Finance Minister Lindsay Tanner issued a press release last Friday announcing revised Commonwealth Procurement Guidelines to come into effect from 1 December.
The changes appear quite subtle, but may have significant impact on the way Government agencies manage future procurements of certain goods and services. In particular:
Coordinated Procurement Contracting
There is now text explaining Coordinated Procurement Contracting arrangements, stressing it is mandatory for agencies to use the arrangement where it exists unless an exemption has been granted. Other goods and services may also be added to those currently planned to be purchased under these arrangements.
This signals the shift towards an „exception reporting‟ model, whereby a subtle centralising approach makes it easier for agencies to comply, rather than do their own thing. Look for more use of this flowing from the Gershon Report.
Requirements of Chief Executives
The requirement for Chief Executives to comply with the Guidelines, flowing from recent amendments to s44 of the Financial Management and Accountability Act 1997 (FMA Act).
This clarifies and channels the discretionary power of agency Chief Executives. In particular, the amendments to s44 insert “the Minister” (and in some cases, the Finance Minister) into certain processes, enhancing accountability of Chief Executives, ultimately to Parliament via Agency Ministers.
Formal incorporation of the risk management arrangements (capping liability) previously covered by a Finance Circular, rather than in the Guidelines.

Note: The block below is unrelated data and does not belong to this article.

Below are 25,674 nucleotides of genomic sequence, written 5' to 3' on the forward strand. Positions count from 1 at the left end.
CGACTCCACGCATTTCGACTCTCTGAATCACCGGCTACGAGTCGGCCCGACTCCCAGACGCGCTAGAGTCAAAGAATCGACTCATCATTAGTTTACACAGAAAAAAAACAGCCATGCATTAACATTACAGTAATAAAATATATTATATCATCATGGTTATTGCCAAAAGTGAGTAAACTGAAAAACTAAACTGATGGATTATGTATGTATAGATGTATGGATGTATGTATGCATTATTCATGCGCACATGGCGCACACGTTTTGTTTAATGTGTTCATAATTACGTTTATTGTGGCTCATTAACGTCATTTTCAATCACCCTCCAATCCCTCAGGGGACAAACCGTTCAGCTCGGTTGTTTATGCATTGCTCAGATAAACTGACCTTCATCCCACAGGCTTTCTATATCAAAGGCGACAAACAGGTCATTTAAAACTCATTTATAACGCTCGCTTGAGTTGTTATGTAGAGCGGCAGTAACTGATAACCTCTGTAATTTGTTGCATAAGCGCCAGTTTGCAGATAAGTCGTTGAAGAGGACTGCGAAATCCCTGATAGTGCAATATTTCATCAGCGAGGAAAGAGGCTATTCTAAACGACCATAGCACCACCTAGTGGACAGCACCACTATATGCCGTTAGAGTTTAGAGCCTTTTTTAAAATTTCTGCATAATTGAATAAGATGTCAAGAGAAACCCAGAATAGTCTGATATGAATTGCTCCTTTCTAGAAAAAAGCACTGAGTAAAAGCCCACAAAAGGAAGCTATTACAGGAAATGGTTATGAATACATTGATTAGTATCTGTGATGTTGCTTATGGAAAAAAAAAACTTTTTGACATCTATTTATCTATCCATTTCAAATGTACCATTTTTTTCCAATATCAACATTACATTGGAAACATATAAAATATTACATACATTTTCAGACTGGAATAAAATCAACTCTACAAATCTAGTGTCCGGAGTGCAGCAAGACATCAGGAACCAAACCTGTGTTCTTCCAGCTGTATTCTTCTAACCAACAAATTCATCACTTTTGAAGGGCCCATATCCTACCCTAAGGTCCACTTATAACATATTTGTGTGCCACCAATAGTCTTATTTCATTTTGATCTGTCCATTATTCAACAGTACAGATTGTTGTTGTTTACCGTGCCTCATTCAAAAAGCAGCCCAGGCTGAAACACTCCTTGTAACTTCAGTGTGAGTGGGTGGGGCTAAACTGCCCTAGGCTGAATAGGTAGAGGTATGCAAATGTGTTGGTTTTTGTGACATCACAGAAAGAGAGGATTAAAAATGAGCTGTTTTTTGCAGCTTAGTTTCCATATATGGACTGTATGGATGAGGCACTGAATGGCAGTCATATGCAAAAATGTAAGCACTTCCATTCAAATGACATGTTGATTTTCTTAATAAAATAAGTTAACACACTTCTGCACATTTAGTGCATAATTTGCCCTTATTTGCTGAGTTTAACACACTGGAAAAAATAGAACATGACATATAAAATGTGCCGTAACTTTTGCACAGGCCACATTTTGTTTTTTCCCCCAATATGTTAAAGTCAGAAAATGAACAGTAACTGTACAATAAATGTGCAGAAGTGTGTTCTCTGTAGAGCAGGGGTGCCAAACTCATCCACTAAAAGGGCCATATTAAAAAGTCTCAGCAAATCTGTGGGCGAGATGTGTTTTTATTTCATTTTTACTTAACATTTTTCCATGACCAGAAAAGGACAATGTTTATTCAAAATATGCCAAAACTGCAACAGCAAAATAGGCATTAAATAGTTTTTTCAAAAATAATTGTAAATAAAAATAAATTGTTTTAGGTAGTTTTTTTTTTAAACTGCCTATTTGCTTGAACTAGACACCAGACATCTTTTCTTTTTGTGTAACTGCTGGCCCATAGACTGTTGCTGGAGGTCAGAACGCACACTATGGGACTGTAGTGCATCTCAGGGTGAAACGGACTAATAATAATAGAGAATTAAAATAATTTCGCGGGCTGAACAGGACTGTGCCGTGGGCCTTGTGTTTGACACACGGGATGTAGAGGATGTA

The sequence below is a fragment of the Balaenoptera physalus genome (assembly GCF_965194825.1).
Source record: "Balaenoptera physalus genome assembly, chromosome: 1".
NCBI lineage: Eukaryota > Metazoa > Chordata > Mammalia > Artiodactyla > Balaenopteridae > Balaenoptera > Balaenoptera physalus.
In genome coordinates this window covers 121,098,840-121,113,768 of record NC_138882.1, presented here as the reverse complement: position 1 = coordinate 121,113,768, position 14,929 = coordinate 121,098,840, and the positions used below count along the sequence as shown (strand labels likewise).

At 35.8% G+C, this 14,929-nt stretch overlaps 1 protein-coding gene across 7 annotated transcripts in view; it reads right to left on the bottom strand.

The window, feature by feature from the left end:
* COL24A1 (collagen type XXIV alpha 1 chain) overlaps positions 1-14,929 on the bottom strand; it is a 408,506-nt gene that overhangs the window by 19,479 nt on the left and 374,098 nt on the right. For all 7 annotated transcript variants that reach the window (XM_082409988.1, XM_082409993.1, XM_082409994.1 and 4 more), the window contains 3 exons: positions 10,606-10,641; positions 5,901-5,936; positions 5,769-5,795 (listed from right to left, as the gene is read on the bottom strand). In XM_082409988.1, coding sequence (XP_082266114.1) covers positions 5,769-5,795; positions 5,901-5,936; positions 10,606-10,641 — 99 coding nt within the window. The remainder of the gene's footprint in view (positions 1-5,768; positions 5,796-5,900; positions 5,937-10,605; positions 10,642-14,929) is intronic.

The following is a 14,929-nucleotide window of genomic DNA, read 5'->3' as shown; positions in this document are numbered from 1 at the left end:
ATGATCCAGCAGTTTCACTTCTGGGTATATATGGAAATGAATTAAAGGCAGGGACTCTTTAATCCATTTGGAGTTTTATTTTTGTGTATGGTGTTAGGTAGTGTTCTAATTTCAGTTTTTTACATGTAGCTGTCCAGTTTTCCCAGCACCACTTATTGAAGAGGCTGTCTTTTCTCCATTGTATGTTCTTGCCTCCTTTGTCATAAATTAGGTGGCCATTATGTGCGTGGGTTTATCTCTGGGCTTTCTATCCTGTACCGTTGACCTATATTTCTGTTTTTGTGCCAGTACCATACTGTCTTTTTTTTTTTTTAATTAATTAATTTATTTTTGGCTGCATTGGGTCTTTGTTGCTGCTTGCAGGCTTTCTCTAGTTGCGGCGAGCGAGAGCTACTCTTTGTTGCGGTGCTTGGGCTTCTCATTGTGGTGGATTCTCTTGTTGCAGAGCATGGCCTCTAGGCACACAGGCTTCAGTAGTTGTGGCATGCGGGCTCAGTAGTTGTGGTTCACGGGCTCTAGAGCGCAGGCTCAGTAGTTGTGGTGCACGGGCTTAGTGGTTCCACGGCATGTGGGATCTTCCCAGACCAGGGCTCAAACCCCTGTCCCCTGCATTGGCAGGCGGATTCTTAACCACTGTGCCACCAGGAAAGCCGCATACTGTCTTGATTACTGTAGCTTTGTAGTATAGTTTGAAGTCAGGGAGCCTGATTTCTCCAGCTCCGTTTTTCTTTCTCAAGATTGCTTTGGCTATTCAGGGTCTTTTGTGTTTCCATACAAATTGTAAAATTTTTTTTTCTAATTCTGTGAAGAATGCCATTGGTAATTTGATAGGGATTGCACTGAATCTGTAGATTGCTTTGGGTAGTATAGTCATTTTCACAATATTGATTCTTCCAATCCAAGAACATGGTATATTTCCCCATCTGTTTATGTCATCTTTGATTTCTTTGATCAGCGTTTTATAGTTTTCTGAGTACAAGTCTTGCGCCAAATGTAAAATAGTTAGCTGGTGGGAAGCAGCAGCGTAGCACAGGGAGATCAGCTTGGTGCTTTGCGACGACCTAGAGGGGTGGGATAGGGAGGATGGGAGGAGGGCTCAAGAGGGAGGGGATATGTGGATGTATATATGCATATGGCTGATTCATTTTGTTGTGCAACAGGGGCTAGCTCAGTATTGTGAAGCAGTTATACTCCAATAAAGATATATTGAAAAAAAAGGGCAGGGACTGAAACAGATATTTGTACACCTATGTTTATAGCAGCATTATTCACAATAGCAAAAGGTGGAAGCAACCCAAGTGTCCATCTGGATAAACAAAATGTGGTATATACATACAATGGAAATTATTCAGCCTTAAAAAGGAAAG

This should enable formal negotiation of capped liability between an agency and the recommended contractor, following completion of a procurement process.
Disclosure by Prime Contractors
Prime contractors will be required to disclose, and maintain disclosure of, any sub-contractors engaged to deliver good/services.
This will increase transparency of contract delivery by agencies, and increase disclosure requirements on contractors to avoid „warehousing‟ and other arrangements.
Simplification of Contract Reporting
Reporting of contract will be simplified, with AusTender becoming the primary reporting vehicle, rather than current additional requirements such as via the Senate.
This will put pressure on AusTender to ensure timely and adequate reporting of contracts. If this does not occur, expect the Senate to initiate further questioning.
Cooperative Agency Procurement ("piggy backing")
Contract “piggy-backing” is clarified. Known as Cooperative Agency Procurement, this shows Finance will treat such arrangements favourable where an intention to allow such arrangements was disclosed during the approach to market.
Expect to see more agencies looking to procure goods and services based on existing contracts of other agencies, rather than through separate RFT processes.
The detail of these changes has significant scope to affect future Commonwealth procurement, and the way in which prospective suppliers may need to position themselves in the market.
Click to view the existing Commonwealth Procurement Guidelines.